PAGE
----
Comparison of two Jatropha species (Euphorbiaceae) used popularly to treat snakebites in Northeastern Brazil: Chemical profile, inhibitory activity against Bothrops erythromelas venom and antibacterial activity
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ETHNOPHARMACOLOGICAL RELEVANCE: Jatropha species (Euphorbiaceae) are largely used in traditional medicine to treat different pathologies in Africa, Asia and Latin America. In Northeastern Brazilian folk medicine, several Jatropha species, such as Jatropha gossypiifolia L. and Jatropha mollissima (Pohl) Baill., are indistinctly used to treat snakebites. AIM OF THE STUDY: To compare two of the Brazilian most used Jatropha species for snakebites (J. gossypiifolia and J. mollissima), in relation to their ability to inhibit local edematogenic activity of Bothrops erythromelas snake venom in mice, their in vitro antibacterial activity and phytochemical profile. MATERIAL AND METHODS: Aqueous leaf extracts of J. gossypiifolia (AEJg) and J. mollissima (AEJm) were prepared by decoction. AEJg and AEJm were compared chemically, by thin layer chromatography (TLC) and high-performance liquid chromatography with diode array detection (HPLC-DAD) analysis. They were also pharmacologically compared, using the mouse model of paw edema induced by Bothrops erythromelas snake venom (BeV), and in vitro by broth microdilution and agar dilution antimicrobial tests. RESULTS: Flavonoids were detected as the major compounds in both extracts. However, AEJg and AEJm showed quantitatively different chemical profiles by HPLC-DAD. AEJg presented fewer peaks of flavonoids than AEJm, however, when the intensity of peaks were analyzed, these compounds were at high concentration in AEJg, even using the same concentration of both extracts. Differences were also observed in the biological activity of the two extracts. While no difference was observed when the extracts were administered by oral route (P > 0.05), by the intraperitoneal route AEJg presented anti-edematogenic activity significantly (P < 0.001) higher than AEJm. In antimicrobial assays, only AEJg presented antibacterial activity against Staphylococcus epidermidis, Staphylococcus aureus and Bacillus cereus. CONCLUSIONS: Although used indistinctly by folk medicine, our results suggested that AEJg is more active than AEJm in relation to its antiedematogenic and antibacterial activities. Significant differences were observed in their phytochemical profiles, especially a higher content of C-glycosylated flavonoids in the most active species, which could justify the different biological effects observed. These findings strengthen the potentiality of J. gossypiifolia species for use as complementary treatment for local effects induced by Bothrops venoms and could be helpful for distinction of the species and control quality assessment of future herbal medicines based on Jatropha plants.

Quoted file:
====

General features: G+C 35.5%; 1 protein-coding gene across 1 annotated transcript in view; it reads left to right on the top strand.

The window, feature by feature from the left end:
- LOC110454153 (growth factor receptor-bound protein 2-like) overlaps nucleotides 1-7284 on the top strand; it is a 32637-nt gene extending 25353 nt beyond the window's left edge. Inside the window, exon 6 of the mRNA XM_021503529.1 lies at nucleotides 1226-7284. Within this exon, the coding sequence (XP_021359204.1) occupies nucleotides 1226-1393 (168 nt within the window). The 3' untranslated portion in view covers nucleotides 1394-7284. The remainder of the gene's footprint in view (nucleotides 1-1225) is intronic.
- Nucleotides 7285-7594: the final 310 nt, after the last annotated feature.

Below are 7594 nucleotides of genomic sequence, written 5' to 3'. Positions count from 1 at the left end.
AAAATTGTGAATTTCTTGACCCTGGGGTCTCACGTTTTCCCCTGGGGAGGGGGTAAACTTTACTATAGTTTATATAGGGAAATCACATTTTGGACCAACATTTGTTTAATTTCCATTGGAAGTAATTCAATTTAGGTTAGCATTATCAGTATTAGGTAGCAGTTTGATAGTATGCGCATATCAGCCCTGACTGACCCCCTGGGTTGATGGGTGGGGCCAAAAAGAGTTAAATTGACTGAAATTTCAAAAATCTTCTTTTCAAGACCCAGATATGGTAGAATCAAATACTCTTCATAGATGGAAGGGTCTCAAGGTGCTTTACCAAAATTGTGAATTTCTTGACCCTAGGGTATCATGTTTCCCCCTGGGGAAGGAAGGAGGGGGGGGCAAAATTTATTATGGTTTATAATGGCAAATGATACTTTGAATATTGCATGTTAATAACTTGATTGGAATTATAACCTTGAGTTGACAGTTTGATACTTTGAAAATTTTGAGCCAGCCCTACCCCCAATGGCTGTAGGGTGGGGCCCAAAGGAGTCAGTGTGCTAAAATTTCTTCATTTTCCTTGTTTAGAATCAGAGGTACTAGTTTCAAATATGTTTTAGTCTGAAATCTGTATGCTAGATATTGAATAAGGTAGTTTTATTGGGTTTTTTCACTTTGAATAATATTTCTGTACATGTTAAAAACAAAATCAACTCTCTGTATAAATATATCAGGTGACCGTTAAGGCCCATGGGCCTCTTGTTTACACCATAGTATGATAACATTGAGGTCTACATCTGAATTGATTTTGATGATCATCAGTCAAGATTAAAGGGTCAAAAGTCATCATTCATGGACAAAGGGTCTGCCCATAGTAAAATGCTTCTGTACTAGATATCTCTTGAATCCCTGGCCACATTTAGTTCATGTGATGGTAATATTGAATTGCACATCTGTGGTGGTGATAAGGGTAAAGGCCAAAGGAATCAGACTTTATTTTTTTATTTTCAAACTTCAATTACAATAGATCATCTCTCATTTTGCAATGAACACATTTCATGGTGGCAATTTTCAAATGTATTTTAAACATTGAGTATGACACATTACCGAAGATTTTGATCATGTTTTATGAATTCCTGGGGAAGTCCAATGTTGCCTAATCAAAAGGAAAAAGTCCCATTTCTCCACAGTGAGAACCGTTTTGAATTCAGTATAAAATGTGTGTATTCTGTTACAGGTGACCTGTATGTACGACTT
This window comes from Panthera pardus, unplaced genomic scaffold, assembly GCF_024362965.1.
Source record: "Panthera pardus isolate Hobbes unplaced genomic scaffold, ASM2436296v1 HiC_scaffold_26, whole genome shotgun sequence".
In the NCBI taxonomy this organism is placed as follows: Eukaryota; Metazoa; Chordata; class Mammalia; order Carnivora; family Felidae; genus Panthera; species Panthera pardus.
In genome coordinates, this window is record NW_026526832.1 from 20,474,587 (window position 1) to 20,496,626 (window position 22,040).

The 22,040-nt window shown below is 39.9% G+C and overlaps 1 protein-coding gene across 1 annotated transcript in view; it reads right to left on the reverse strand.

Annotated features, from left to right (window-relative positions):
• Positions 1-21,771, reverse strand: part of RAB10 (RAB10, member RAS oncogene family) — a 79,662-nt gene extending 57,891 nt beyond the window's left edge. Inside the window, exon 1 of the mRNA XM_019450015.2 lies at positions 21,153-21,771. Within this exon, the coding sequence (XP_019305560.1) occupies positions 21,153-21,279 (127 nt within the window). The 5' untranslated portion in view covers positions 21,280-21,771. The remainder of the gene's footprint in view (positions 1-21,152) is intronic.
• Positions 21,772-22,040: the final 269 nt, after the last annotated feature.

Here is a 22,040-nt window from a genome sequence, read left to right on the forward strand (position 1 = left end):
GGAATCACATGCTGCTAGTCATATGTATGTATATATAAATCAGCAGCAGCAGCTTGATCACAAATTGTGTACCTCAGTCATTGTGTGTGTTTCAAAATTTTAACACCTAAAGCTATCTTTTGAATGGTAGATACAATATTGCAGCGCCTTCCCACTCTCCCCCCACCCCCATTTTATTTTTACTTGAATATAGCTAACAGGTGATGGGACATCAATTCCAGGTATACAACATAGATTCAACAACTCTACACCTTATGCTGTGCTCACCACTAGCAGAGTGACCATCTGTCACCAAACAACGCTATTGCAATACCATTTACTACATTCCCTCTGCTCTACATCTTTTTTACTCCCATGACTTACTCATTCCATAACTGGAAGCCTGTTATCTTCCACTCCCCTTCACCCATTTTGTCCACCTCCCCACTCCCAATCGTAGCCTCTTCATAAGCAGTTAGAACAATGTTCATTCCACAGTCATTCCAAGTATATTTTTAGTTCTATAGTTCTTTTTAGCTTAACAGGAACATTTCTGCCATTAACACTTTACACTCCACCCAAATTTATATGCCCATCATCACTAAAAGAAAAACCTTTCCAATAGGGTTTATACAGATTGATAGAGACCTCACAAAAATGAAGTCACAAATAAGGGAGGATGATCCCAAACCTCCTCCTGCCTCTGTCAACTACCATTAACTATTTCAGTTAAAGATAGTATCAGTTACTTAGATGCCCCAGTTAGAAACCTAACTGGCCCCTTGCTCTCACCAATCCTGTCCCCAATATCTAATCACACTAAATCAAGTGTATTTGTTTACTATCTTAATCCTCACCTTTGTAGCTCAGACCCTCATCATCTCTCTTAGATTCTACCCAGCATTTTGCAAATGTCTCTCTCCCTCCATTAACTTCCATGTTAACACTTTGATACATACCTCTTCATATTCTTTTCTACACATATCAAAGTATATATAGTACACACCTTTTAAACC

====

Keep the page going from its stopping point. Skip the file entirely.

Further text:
Félix-Silva J, Gomes JA.S., Fernandes JM., Moura AK.C., Menezes YA.S., Santos EC.G., et al. Comparison of two Jatropha species (Euphorbiaceae) used popularly to treat snakebites in Northeastern Brazil: Chemical profile, inhibitory activity against Bothrops erythromelas venom and antibacterial activity. J. Ethnopharmacol. 2018 Mar;213:12-20. doi:10.1016/j.jep.2017.11.002.
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